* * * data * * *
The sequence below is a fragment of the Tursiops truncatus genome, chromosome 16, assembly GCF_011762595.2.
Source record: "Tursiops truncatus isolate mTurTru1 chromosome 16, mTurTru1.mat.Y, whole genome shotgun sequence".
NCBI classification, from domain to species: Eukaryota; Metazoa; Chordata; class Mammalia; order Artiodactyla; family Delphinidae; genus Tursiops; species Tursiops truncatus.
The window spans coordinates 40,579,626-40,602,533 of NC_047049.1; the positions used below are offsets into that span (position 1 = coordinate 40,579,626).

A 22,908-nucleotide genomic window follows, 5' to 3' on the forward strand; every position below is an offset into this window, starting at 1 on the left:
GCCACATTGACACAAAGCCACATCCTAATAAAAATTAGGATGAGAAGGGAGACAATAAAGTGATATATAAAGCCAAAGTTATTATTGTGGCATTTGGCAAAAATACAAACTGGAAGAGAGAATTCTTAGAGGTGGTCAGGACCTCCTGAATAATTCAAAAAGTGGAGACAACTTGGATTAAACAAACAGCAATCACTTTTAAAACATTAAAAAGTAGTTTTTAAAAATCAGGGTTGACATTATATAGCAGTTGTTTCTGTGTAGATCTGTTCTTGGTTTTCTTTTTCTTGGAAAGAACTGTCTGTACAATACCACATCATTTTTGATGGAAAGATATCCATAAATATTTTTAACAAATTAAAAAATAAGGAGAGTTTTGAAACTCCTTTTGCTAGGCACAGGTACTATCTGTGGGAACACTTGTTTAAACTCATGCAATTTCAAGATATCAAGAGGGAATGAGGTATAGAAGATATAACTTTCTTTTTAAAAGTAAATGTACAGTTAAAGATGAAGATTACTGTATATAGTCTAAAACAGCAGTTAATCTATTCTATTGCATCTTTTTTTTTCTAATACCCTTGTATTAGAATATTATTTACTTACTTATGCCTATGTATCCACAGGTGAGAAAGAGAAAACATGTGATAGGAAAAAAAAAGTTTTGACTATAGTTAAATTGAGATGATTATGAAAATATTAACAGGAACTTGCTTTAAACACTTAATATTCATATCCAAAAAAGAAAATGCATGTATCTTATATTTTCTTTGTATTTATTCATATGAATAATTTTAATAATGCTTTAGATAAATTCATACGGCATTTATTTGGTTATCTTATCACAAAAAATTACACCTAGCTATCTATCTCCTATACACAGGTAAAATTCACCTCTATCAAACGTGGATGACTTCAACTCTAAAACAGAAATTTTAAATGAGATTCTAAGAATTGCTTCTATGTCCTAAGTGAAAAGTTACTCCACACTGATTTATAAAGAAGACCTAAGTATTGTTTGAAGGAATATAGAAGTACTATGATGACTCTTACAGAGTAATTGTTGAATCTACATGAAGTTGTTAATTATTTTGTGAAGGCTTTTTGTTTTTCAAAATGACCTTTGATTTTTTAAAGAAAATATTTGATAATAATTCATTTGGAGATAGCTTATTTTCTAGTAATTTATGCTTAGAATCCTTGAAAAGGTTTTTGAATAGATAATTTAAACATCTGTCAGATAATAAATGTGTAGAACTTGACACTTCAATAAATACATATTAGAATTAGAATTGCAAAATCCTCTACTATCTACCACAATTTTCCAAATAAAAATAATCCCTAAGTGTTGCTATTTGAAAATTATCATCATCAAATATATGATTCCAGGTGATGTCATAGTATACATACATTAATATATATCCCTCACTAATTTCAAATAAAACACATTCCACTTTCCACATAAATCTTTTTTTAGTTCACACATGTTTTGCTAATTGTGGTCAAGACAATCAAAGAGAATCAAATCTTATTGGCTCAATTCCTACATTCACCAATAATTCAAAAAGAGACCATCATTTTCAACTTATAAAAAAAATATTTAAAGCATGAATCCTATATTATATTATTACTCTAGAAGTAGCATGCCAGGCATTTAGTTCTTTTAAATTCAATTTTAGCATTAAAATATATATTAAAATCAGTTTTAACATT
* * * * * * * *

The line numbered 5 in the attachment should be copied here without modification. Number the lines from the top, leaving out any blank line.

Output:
A 22,908-nucleotide genomic window follows, 5' to 3' on the forward strand; every position below is an offset into this window, starting at 1 on the left: